Re: Homesick - with a sting in the tail ! The full story.
Ian Ford (ianford@DIRCON.CO.UK)
Thu, 11 Aug 1994 01:20:54 BST
Thank you to everyone who replied to my posting. That incident certainly
made me more away of just how much responsibility we take on when we take
other people's kids away Scouting.
What actually happened was I spoke to our minister, and she agreed to drive
down to the camp should it be necessary. I also made aware that the site
crew would only give telephone messages to me or another Leader.
I had a quiet chat with Robert , mainly general stuff about Scouts , what
his cousins were doing etc. but he didn't seem as though he wanted to open
up about his Dad, so obviously I didn't push the issue.
When the washing up incident occurred I played a hunch. I took the P/L on
one side and levelled with him. I told him what Robert's aunt had told me
and stressed that this was confidential to be discussed with nobody except
me. I said that Robert knew his Dad was ill but didn't know just <how> ill.
I then asked the P/L to look after Robert and sort out the patrol. I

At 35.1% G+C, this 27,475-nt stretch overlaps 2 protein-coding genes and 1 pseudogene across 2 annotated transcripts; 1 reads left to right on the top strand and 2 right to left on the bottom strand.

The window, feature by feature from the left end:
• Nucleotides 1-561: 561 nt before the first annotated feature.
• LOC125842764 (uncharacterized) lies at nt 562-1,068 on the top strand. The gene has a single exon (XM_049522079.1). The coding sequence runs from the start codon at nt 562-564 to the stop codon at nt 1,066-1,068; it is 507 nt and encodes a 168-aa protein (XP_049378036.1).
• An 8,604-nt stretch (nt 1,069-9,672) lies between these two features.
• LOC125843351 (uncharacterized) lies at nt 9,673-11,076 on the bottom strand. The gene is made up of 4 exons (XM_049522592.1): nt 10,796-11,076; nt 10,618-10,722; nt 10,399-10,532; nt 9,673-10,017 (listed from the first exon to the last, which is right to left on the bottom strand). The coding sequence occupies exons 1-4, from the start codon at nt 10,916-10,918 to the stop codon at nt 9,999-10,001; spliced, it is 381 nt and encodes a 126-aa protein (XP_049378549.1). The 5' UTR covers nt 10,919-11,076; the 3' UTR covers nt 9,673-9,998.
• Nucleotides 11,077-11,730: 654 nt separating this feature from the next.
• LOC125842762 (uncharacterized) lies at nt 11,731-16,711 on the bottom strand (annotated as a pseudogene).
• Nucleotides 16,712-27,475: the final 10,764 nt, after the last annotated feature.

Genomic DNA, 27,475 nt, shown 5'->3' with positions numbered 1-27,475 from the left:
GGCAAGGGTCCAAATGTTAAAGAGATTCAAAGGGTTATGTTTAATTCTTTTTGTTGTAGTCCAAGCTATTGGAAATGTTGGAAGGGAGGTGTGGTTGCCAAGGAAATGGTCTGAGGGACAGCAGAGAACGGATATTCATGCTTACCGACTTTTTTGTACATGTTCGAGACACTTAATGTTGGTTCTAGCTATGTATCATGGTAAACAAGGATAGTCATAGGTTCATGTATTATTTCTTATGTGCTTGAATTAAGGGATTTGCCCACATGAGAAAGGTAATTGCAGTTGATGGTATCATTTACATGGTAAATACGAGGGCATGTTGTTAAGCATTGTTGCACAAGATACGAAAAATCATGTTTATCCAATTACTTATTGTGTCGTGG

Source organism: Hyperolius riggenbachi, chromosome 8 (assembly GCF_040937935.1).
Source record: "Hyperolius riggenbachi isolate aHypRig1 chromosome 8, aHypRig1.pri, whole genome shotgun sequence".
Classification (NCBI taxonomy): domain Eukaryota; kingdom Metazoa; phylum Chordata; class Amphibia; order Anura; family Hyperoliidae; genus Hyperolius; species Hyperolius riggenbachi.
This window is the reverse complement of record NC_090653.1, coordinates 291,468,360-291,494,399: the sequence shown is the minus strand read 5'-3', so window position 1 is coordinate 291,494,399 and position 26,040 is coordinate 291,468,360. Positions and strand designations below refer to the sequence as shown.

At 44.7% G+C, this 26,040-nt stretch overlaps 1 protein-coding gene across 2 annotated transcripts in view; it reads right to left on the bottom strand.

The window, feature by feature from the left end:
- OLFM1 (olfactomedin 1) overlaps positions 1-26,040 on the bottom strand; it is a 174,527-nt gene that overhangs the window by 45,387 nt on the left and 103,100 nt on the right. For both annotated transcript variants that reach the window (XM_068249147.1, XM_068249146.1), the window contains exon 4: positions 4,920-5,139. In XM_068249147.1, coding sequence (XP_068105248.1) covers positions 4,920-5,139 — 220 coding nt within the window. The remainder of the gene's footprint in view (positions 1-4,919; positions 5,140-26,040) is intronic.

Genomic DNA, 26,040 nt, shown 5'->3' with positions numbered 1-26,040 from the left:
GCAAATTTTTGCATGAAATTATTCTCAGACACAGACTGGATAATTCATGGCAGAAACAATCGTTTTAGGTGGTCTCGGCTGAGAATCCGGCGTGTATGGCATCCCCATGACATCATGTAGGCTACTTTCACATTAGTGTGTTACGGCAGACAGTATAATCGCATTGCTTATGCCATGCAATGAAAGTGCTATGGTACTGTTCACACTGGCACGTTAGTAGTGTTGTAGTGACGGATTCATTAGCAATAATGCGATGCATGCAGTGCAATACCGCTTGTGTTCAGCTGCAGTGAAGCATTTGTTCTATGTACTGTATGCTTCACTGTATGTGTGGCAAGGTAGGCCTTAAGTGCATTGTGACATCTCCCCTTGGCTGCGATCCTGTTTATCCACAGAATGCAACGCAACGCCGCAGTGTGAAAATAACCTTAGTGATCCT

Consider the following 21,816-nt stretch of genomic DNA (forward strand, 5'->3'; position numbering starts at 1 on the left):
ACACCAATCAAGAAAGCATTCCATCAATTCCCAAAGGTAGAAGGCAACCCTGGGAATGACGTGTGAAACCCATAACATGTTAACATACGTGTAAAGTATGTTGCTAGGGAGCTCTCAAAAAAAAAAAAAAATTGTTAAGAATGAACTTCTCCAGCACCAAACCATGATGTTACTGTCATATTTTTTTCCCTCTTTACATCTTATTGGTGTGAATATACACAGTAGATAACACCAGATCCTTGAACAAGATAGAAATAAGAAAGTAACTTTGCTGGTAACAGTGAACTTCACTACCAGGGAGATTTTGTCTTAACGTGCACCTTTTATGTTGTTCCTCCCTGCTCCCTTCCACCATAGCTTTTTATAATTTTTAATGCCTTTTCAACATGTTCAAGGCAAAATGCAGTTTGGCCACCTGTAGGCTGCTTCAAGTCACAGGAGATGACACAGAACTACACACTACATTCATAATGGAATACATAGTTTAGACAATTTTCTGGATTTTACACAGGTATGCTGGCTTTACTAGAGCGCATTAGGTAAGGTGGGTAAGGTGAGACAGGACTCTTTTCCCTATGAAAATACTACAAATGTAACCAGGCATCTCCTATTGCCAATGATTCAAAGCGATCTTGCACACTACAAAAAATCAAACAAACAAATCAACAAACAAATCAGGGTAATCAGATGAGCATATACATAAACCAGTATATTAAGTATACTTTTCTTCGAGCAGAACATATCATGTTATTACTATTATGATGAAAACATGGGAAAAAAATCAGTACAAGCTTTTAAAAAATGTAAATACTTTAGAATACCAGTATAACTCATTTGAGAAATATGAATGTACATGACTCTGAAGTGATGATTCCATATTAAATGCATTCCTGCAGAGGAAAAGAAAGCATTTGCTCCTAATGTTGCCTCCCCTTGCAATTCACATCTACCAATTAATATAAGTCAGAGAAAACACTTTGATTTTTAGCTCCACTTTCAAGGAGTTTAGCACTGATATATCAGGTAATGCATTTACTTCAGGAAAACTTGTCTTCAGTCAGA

suggested he might roster himself with Robert for cleanup, rather than the
The P/L was very good - calmly went over and got Robert to join in with what
the Patrol was doing. Clearly his lead influenced the other Scouts, and
they stopped complaining.
In the event Robert's dad <did> die , but his aunt decided that the news
ought to come from the family. I spent an anxious weekend waiting for the
phone call and wondering how to break that news to a kid.
When we got back to the church hall Roberts aunt met him. She caught me eye
and nodded sadly, then took him to one side and broke the news. The P/L saw
what had happened and quietly asked if it was all over. I said yes, and we
both sniffed a bit and pretended we were blowing our noses.
Robert stayed with the troop for another few months and the family moved.
Since his mum didn't drive and they were some way away from public transport
Robert left the troop.
Looking back I wonder if it was fair to put that responsibility on a
fourteen year-old Patrol Leader. He was certainly shaken when I told him,
and I had not seen him so quiet on camp. But on balance I think my judgement
was correct. He grew up a bit that weekend too. I guess it comes down to
knowing your junior leaders and their capabilities. On balance I think that
in similar circumstances I would do the same things again.
Ian N Ford
AGSL 25th Greenwich (Our Lady of Grace) Scout Group
Terry Howerton Sakima Group, Inc. SCOUTER Magazine Kansas City